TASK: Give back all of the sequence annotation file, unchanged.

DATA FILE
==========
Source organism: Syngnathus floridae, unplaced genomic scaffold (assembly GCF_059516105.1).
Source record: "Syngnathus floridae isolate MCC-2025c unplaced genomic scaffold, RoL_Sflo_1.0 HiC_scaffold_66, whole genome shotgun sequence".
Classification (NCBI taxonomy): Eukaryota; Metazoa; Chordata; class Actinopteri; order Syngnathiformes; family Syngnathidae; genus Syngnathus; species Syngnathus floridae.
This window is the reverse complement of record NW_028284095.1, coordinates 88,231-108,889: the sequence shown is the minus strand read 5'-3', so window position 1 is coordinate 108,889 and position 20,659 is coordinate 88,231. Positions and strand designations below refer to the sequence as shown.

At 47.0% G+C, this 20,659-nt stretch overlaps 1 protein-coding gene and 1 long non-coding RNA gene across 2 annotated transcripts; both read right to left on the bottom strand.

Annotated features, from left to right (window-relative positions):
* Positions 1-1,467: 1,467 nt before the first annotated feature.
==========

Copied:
Source organism: Syngnathus floridae, unplaced genomic scaffold (assembly GCF_059516105.1).
Source record: "Syngnathus floridae isolate MCC-2025c unplaced genomic scaffold, RoL_Sflo_1.0 HiC_scaffold_66, whole genome shotgun sequence".
Classification (NCBI taxonomy): Eukaryota; Metazoa; Chordata; class Actinopteri; order Syngnathiformes; family Syngnathidae; genus Syngnathus; species Syngnathus floridae.
This window is the reverse complement of record NW_028284095.1, coordinates 88,231-108,889: the sequence shown is the minus strand read 5'-3', so window position 1 is coordinate 108,889 and position 20,659 is coordinate 88,231. Positions and strand designations below refer to the sequence as shown.

At 47.0% G+C, this 20,659-nt stretch overlaps 1 protein-coding gene and 1 long non-coding RNA gene across 2 annotated transcripts; both read right to left on the bottom strand.

Annotated features, from left to right (window-relative positions):
* Positions 1-1,467: 1,467 nt before the first annotated feature.